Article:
BioCycle February 2014
At the recent US Composting Council annual meeting in Oakland, I went to a session called “Mulch Madness.” Sounded interesting, and even though I am not a big basketball fan, I got the pun. The session was all about a program in Petaluma, California to save water by replacing lawns with native plants. This was a very timely session as California is now facing a horrific drought. Removing lawns is a great common sense way to introduce a landscape that uses less water. This is how it typically goes: the turf is pulled up (along with a good amount of topsoil) and it is carted away. If it is carted to a compost facility, it isn’t so bad. You can guess what I’d say about landfilling it. Additional topsoil can be added and water thrifty plants are put in to replace the grass.
The first level of innovation in Petaluma was the decision to bury the grass rather than remove it. Grass consists of organic matter and nutrients — both important ingredients for a healthy soil. Compost, cardboard and mulch are distributed to homeowners. The compost goes over the grass. The cardboard goes over the compost. And finally the mulch goes over the cardboard. The cardboard is a high carbon, naturally degradable material that allows water to soak into the soil but prevents sunlight from reaching the grass. Without sunlight, the grass can’t survive.
The mulch that goes over the cardboard is also an organic material that soaks in water. However it is very low in nutrients. So the plants that you put in the mulch send roots down through the cardboard — helping it to breakdown faster — and into the compost layer and the now dead and decomposing grass to get their food. The grass dies, the new water efficient plants grow and the neighborhood looks great. You are not awakened on weekends by the sound of lawn mowers, and every 1,000 sq. ft native planting uses 25,000 gallons less water than it did when it was planted to grass.
The second was the team put together to implement this plan (also the presenters at the USCC session). A local composter (Will Bakx from Sonoma Compost) partnered with a city official (David Iribarne) who partnered with Trathen Heckman, founder of a local nonprofit called Daily Acts (http://dailyacts.org/). The first speaker in the session was Bakx, followed by Iribarne from the City of Petaluma who is charge of the program. The session closed with Heckman. The two speakers prior to Heckman spoke about how invaluable he had been in making the program a success. However, if you look at the Daily Acts’ website from a more traditional municipal perspective, you’ll see off putting words like “permaculture” and phrases like “personal and financial ecology.”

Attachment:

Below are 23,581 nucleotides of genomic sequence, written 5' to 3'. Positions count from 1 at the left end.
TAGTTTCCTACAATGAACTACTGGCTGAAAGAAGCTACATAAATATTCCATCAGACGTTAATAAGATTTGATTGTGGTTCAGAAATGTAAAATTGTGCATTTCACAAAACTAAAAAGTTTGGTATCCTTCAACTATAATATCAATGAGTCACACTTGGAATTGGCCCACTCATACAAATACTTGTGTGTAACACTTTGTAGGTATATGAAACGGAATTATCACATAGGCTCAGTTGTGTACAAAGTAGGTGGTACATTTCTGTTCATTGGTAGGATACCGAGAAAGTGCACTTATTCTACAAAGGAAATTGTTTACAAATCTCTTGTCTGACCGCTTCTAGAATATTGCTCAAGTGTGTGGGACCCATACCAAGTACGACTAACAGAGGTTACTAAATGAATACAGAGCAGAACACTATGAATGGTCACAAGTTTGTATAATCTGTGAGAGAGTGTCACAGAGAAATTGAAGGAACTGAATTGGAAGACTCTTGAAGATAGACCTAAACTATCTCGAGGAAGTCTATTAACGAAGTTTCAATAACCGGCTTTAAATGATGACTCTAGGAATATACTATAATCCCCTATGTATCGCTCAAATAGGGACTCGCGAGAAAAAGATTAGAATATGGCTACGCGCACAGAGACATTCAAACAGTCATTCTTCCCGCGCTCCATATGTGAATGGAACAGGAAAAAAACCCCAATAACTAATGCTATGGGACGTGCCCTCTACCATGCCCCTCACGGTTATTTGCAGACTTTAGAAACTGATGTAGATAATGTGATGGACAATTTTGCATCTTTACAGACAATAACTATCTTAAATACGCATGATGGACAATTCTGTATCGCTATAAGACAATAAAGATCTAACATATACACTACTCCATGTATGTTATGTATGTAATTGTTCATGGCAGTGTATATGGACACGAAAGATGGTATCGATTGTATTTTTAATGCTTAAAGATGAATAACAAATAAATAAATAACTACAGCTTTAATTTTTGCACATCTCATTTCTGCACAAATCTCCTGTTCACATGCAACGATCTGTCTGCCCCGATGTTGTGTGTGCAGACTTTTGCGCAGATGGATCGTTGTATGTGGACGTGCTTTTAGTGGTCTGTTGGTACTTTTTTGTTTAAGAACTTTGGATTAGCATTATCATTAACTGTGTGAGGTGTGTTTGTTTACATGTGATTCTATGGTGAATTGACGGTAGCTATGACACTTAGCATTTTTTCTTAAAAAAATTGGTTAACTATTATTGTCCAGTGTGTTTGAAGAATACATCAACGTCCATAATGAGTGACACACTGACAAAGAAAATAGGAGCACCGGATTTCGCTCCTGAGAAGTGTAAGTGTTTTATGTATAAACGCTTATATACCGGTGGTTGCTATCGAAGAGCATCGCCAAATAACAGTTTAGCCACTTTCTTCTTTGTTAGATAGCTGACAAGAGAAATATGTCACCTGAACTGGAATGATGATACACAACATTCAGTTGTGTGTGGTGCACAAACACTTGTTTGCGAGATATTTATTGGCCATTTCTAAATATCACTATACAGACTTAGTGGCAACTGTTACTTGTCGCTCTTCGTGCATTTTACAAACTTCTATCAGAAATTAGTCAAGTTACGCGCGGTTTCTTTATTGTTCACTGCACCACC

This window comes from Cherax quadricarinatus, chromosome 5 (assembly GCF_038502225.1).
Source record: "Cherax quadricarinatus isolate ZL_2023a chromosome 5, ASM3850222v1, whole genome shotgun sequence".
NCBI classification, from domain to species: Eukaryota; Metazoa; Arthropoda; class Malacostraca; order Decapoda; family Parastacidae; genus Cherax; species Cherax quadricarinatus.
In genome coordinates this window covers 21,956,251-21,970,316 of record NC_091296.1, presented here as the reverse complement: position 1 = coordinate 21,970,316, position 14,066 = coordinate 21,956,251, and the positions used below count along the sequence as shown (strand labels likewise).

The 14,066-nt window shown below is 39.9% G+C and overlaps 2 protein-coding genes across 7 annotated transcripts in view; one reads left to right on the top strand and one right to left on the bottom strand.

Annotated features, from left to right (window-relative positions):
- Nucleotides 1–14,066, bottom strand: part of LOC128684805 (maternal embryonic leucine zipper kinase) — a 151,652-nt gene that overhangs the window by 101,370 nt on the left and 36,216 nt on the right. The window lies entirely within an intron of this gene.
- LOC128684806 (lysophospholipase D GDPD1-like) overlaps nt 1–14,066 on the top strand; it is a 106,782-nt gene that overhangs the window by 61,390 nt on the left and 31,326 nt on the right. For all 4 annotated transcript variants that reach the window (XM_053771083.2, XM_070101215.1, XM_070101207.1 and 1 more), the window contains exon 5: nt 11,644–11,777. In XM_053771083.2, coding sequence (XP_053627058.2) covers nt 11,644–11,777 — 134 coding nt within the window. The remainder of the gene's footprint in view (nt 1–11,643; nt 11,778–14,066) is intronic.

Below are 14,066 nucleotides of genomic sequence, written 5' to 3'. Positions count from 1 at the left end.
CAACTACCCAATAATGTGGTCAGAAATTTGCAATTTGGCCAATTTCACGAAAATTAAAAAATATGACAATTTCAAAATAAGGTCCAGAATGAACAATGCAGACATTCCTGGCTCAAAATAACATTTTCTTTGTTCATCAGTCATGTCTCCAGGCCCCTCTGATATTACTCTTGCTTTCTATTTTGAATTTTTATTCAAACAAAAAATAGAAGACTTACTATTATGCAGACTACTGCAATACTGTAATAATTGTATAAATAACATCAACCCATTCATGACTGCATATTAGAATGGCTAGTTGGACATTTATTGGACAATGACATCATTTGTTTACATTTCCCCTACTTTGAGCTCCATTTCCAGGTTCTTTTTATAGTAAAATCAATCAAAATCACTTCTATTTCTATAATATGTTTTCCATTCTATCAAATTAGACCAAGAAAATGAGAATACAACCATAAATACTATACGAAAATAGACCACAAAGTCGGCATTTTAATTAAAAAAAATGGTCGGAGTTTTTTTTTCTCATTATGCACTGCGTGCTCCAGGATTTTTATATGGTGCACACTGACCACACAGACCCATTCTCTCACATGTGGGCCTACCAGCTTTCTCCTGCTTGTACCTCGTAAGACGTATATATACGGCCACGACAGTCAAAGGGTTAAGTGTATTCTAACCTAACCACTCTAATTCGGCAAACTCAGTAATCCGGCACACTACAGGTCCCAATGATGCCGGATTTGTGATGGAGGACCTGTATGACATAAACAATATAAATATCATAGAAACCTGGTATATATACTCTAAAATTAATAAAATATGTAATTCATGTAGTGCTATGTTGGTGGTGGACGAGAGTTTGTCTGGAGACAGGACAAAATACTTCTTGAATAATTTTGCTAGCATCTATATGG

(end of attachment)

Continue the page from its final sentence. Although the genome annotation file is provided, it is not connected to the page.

However, if you listen to Heckman speak or look more closely at the website, you’ll come to realize that the goals and mode of action of this group are not at all “out there” and are both laudable and highly pragmatic. Daily Acts partners with municipalities and works with communities to give people tools to effect change — change that in the Petaluma case as well as in other communities, is exactly what is needed. And change that directly mirrors municipal goals of water conservation.
Burying The Lawn At City Hall
Daily Acts was instrumental in getting 230 volunteers to bury the lawn at the Petaluma City hall and convert it to a native plant, water efficient, pretty to look at landscape. This resulted in 25,000 sq. ft. less turf and annual water savings of 3.5 million gallons. Reduced irrigation and reduced maintenance costs are saving the city $25,000 per year. Daily Acts has realized the potential to partner with the municipality. It also has the wisdom to express its ability to instigate change in terms that will please any member of a municipal agency. At the conference session, Heckman described how responsive people are when given tools, a community and a chance to make a difference. He showed a map with ever increasing numbers of dots to illustrate the number of lawn burial projects that his group has helped to facilitate.
City officials have been clever here too. While there is an upfront cost to supplying the compost, cardboard, mulch and native plants, this is more than compensated for by the costs associated with supplying and treating water. In addition, in order to qualify for the free delivery, residents must first consent to a “WaterWise” house call. Inspectors come and conduct a water audit, identifying things like high flow toilets and showers and leaky faucets.
There are many impressive things about this whole program. Water and money are being saved. The landscape is being improved. There are increasing demands for locally produced compost. Everybody is happy. For me, the most impressive part is the team that has made this program so successful: A public-private-nonprofit partnership breaking down barriers of mistrust to create a powerhouse for change. This is a model that needs to be copied. There are many types of change that must take place and this mixed model offers the potential to accomplish great things even where there is enough water.
Sally Brown — Research Associate Professor at the University of Washington in Seattle — authors this regular column. Email Dr. Brown at email@example.com.